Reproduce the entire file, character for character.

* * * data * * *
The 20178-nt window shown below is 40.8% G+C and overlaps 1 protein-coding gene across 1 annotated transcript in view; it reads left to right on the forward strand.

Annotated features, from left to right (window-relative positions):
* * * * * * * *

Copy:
The 20178-nt window shown below is 40.8% G+C and overlaps 1 protein-coding gene across 1 annotated transcript in view; it reads left to right on the forward strand.

Annotated features, from left to right (window-relative positions):